Get Ready: The Netflix Election Is Coming

05/07/2014 12:03 pm ET | Updated Jul 07, 2014

Just days before the 2012 election, The Economist published "The Woes of Netflix: Looks Bleak," a candid assessment of the Internet streaming media company's announcement of an 88 percent drop in its third quarter profit. For those tuned into day-to-day operations, it was an ominous, but not-so-surprising development:

"American subscriptions have slowed, and its international push has been wobbly," the magazine noted, including a quote from an industry analyst who observed that the company would need to "pull a rabbit out of its hat."

Fast-forward to May 2014 and three things are clear: Netflix has changed the video distribution and consumption game, House of Cards and Orange is the New Black deserve a good portion of the credit, and the company's analytical model has the potential to directly shape the digital strategies of candidates running for president in 2016.

The rabbit is out of the hat. All hail President Underwood.

First, a bit of context: In 2012, Democrats outsmarted Republicans in nearly every aspect of digital outreach and engagement, resulting in a significant turnout advantage on election day. The Obama campaign built on its existing infrastructure from 2008, developed new online platforms that empowered supporters at the zip code level and dominated the overall conversation across Twitter, Facebook, Google+ and other social media channels. This approach quickly emerged as the new gold standard.

As I wrote last week, the rise of "big data" is now leading to an overall automation of social media analytics, which requires a far greater focus on qualitative analysis to ensure that raw data leads to actionable insights. Matching online and offline data, developing individual profiles to target the right voters via paid and organic strategies and engaging supporters through dashboards and social media platforms on a daily/hourly basis will continue to drive both political parties.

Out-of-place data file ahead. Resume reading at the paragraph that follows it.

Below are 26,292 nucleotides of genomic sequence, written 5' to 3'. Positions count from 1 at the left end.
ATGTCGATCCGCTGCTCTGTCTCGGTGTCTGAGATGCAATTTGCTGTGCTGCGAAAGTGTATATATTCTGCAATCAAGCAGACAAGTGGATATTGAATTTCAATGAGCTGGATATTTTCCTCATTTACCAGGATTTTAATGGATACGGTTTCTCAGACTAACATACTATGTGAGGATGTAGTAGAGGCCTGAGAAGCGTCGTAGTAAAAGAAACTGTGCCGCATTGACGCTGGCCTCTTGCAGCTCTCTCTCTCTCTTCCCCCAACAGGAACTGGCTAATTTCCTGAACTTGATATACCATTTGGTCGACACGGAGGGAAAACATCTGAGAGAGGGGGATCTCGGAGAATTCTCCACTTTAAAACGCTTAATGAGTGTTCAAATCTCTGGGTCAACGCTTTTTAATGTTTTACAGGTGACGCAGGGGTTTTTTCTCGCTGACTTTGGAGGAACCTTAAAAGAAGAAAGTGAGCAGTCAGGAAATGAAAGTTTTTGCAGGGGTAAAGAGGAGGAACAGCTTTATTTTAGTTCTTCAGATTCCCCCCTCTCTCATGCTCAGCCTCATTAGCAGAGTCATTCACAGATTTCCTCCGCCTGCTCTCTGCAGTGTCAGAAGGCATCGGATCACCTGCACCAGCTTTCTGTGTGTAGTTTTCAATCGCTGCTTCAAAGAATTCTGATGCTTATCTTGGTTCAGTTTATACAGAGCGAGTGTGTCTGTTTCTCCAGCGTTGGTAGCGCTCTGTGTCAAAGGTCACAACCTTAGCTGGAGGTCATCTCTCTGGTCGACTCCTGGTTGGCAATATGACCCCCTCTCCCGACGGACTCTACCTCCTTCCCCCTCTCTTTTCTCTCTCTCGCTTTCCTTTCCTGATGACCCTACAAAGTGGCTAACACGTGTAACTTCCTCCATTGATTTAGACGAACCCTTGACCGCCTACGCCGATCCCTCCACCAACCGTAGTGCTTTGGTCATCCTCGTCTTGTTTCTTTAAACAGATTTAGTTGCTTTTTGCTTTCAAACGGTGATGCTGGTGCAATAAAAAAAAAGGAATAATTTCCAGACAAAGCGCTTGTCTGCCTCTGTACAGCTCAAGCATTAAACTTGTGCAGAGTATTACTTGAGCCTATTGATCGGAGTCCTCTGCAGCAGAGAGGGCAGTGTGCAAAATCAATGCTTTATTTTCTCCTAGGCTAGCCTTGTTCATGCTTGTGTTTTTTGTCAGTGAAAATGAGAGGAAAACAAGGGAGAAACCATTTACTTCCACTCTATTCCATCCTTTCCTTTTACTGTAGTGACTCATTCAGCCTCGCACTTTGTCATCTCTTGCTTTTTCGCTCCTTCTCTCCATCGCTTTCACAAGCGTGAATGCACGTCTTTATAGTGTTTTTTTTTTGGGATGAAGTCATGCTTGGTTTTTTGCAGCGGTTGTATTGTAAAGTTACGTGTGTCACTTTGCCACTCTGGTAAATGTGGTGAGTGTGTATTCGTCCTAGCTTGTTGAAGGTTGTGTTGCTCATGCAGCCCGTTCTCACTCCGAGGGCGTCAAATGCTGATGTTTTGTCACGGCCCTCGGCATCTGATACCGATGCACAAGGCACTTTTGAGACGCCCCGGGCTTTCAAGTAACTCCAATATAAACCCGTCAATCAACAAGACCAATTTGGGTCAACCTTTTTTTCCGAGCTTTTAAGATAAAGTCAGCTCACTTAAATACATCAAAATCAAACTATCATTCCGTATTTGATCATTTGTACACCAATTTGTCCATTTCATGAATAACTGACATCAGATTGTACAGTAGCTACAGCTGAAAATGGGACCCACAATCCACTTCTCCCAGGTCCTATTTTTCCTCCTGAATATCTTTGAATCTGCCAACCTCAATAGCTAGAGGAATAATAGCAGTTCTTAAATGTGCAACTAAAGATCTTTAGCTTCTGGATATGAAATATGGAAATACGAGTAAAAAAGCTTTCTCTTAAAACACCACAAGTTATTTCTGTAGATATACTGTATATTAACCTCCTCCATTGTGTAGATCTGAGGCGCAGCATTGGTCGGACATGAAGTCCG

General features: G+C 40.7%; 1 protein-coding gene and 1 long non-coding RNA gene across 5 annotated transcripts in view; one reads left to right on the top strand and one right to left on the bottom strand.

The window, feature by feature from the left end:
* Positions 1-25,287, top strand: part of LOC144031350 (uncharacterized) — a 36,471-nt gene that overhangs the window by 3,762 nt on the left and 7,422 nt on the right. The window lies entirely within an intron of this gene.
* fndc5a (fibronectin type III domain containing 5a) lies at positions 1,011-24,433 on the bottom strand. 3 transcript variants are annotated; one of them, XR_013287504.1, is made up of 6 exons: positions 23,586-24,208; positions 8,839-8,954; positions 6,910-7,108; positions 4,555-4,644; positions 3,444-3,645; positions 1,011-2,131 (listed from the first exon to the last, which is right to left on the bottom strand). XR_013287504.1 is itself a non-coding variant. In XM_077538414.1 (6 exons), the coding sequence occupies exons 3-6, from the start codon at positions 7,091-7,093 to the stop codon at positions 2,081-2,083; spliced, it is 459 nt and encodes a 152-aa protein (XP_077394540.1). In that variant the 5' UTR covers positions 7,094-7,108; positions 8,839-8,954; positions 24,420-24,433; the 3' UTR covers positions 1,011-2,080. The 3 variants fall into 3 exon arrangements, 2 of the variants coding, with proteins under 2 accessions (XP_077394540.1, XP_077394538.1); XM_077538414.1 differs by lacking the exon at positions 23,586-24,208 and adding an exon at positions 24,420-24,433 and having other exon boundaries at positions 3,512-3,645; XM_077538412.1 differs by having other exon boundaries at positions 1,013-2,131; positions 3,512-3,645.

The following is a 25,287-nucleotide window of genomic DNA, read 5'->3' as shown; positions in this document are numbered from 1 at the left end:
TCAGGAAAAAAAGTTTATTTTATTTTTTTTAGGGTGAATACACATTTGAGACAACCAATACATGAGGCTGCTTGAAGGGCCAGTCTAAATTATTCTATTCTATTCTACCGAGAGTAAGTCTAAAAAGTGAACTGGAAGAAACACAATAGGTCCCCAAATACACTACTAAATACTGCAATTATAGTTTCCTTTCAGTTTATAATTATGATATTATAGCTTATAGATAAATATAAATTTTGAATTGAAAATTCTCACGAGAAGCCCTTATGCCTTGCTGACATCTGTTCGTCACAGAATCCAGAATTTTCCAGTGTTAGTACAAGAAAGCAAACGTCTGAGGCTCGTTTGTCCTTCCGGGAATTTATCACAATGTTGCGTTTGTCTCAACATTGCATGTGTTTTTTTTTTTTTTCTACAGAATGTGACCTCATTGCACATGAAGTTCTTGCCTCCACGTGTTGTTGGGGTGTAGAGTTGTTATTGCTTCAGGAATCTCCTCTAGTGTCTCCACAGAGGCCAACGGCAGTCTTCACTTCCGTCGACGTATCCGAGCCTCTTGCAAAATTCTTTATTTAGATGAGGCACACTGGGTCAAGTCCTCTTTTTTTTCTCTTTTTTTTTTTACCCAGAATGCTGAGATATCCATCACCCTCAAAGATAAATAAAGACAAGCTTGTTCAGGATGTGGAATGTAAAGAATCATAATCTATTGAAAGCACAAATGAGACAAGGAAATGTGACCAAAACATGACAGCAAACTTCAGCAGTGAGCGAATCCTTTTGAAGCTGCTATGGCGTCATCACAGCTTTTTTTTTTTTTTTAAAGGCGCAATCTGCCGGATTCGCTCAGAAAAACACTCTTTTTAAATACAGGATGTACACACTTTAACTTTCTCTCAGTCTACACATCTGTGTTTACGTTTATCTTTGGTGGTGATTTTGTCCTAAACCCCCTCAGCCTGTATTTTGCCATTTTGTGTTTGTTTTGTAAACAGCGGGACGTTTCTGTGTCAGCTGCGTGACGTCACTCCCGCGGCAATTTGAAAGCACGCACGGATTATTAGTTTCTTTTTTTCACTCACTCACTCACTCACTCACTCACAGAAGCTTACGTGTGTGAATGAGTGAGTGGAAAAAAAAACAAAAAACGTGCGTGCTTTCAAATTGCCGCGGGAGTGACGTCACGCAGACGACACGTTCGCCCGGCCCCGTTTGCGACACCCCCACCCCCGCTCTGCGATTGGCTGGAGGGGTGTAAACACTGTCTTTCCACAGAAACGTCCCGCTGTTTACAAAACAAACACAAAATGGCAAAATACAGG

But this is largely an evolution of the 2012 model, in which the content delivery platforms we increasingly rely upon were still in their nascent visual stages. Netflix, in particular, was struggling to get its footing as a streaming provider of random, often B-rated content.

It's been widely reported that the Netflix content delivery model is as follows: Give the consumer what he/she wants by constantly analyzing viewing habits, from the point a movie, television show or video clip started and/or stopped, to the number of times it was watched, to time of day, to day of the week, to order of viewed content, etc.

As Joris Evers, the company's director of Communications told the New York Times last year, "There are 33 million different versions of Netflix."

By all accounts, voters are also becoming much more selective as to how they view, share and digest content. If 2004 was the blogging election, 2008 the social election, and 2012 the verb election, I have no doubt that 2016 will be the Netflix election. Voters will become less tolerant of overall quantity of visual content and more apt to identify with candidates and campaigns that understand what resonates and why -- down to the single phrase in the 30-second ad that captures the most stops, starts or shares. Within hours, if a message doesn't closely align with this feedback, it will be an indicator that a campaign doesn't understand the full value of predictive analytics.

The same goes for opposition research, in which content that falls flat provides an opportunity to sharpen a point of criticism or avoid repeating a similar mistake.

Data mining and list building, which have largely powered digital campaign strategies up to this point, will without question become far more automated as it becomes easier to identify potential supporters through shared traits. However, as effective content marketing is embraced by political organizations, precision of overall message becomes all the more important, especially in an era that analyzes spoken, written and visual preferences down to the second or millisecond.

Admittedly, content is just one factor in a broader set of opportunities and challenges facing 2016 presidential campaigns. But delivery and consumption behaviors are changing by the hour. Visual rules the day. We view what we want, when we want to view it and expect more of the same vs. frequent surprises.

Get ready, the Netflix election is coming.